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Josiah Royce and the Possibilities of Conversation

Josiah_Royce

This blog post is developed from a paper that I presented this month for the Josiah Royce Society at the Central American Philosophical Association conference.

Richard Rorty captures well what he considers the liberal and Jeffersonian compromise of how, in a pluralistic society, we can relate to religious language in his essay Religion as Conversation Stopper.

One good way to end a conversation — or to start an argument — is to tell a group of well-educated professionals that you hold a political position (preferably a controversial one, such as being against abortion or pornography) because it is required by your understanding of God’s will.

He contrasts this with Stephen Carter who believes religious faith is being trivialized because it’s being treated as a conversation stopper but as Rorty writes

It is hard to figure out what he thinks would be an appropriate response by nonreligious interlocutors to the claim that abortion is required (or forbidden) by the will of God…OK, but since I don’t think there is such a thing as the will of God, and since I doubt that we’ll get anywhere arguing theism vs. atheism, let’s see if we have some shared premises on the basis of which to continue an argument about abortion.

Rorty in one of his more memorable examples, says that religious language is a private language. He argues that we need to recognize a domain of public conversation that is different from private interests & hobbies even. So yes I may like God or I may like to masturbate, but that is not something you share with others. By doing it you end the conversation. Where we do go from there?

I take as central the belief that conversation is possible. Not just possible but a requirement for a democratic society. This happens through engaging the other empathetically. Even across large differences, the ability to imagine the other person, their life, their perspective in a way that can transform my own sense of things  is what allows for the development of an inclusive perspective.

As Josiah Royce writes in The Sources of Religious Insight A man corrects his own narrowness by trying to share his fellow’s point of view…the way toward divine insight…lies through our social experience.

So if religious language is a divide, one where we simply are not in a position to talk to one another, this is a fundamental problem, for our democracy, for the possibilities of communication, and in Royce’s estimation for the possibilities of divine insight. And given the religious and cultural divides that mark the life of the US at this time, this has proved to have wider ramifications.

In the book The Big Sort, Bill Bishop notes, that in every area of life, especially where you choose to live, we have been sorting ourselves based on our religious, cultural, and political beliefs. And that this way of sorting oneself means that one can go through life oblivious to the perspective of the other.

It was captured in the quote by Pauline Kael who expressed surprise that Nixon won re-election in 1972 when everyone she knew was voting for McGovern. That quote is famous because it suggests that she was out of touch but while rare in 1972, today it captures most American’s lives. Over 70% of my fellow Oklahomans voted GOP  for Senate and House. In San Francisco the vote totals would be more than be reversed. Outside of a handful of states and districts this is how we live.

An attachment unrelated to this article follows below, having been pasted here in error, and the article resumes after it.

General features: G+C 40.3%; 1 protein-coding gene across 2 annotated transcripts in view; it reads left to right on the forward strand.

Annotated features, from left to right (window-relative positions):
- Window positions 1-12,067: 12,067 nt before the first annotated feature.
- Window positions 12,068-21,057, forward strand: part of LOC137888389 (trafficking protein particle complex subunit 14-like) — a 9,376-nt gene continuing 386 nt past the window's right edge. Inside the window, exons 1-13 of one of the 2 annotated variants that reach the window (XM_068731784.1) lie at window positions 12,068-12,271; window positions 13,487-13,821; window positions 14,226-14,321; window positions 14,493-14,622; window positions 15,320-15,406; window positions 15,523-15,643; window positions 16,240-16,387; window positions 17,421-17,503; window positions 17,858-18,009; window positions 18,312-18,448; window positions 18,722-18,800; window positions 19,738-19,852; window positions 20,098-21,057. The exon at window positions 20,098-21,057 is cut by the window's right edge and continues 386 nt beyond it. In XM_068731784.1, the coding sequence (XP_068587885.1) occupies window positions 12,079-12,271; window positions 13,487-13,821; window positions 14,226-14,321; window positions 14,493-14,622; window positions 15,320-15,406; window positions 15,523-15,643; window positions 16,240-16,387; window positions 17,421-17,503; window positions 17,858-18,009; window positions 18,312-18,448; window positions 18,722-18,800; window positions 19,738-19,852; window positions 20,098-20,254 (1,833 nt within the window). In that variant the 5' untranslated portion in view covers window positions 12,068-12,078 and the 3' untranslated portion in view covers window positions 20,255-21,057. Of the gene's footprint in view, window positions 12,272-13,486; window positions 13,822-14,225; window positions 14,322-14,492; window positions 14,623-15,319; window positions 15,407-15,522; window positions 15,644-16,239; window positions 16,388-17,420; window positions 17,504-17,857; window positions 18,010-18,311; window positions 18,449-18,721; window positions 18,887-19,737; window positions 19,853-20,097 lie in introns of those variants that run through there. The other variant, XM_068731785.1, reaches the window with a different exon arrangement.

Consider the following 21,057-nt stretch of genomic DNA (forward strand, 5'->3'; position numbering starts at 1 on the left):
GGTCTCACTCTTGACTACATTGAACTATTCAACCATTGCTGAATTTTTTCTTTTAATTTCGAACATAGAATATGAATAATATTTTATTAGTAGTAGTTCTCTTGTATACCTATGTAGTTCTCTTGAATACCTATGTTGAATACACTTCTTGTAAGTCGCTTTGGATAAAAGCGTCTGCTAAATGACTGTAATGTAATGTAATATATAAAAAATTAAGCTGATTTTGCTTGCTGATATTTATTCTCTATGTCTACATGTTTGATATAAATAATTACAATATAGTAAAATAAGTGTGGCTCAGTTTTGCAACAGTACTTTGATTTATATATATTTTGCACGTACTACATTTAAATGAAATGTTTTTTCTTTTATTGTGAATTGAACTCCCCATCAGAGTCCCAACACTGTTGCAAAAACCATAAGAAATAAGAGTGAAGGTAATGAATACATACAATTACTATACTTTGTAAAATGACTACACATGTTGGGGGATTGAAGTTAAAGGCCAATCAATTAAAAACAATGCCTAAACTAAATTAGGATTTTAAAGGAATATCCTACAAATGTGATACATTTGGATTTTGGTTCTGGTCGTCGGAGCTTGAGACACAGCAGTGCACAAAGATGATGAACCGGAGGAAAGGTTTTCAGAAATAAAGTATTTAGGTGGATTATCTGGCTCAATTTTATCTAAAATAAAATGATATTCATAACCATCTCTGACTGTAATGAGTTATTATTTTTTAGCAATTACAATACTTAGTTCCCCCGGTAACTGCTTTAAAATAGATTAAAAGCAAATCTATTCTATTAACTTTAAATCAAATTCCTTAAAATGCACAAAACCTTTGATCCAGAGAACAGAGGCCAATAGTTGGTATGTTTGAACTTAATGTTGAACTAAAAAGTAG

Micro pollsters such as Mark Penn have been able to take that to new levels, such that the beer we drink, the sports teams we watch, or what kind of sports  the music we listen to, whether we watch Fox News or MSNBC, NPR or top 40, whether you go to church or not, shop at Walmart or Whole Foods, can be accurate predictors of what bubble you live in and what feedback loop you are plugged into.

Even where I have a job is defined by this phenomena. I live in the bluest town in Oklahoma, where there is a university, and therefore a threshold has been reached that there is a need for a liberal church. Yes there are blue and red churches.

Our values, our identities drive our social relationships, our connections, and with that our job prospects and that bears on our quality of life. It’s hard to disentangle politics, religion, and culture from that mix. So I don’t have any solutions to that phenomena except that it would take a special effort on our part to purposely move outside of our bubbles to engage other folks, including those that disagree with us.

Royce suggests in The Sources of Religious Insight that there is something intuitive in us that makes us dissatisfied with being in the bubble. We really do yearn for a sense of the whole, not to have parts of the world shut out from us. Rorty should have had this too. But if religious language is such a problem that the secular and the religious simply are not in a position to talk with one another, then perhaps not.

The thesis of this paper is that whenever you see a breakdown of communication, this is the failure of both parties seeking to communicate with one another. If it is true that the religious and secular cannot speak unless one gives up their own language, then both sides have failed to do their task. I would say the same whether it involves religion, politics, and the culture wars.

The second part of the thesis is that Josiah Royce provides a model for engaging religious ideas such that the religious and the secular can communicate and understand each other. That is, there is nothing inherit in religious language that should prove to be a “conversation stopper.”

The most common objection to religious language is that since its realm is in the supernatural, there is nothing falsifiable about it. Your religious ideas may move you to do terrible deeds from clinic to suicide bombings or they may move you to work with AIDS victims, reaching out to the poor. The grounding is still based on what a religious text says, what clergy say, or whatever inspiration comes into your head. In this, the religious claims are not accessible to analysis, to reason, to justification.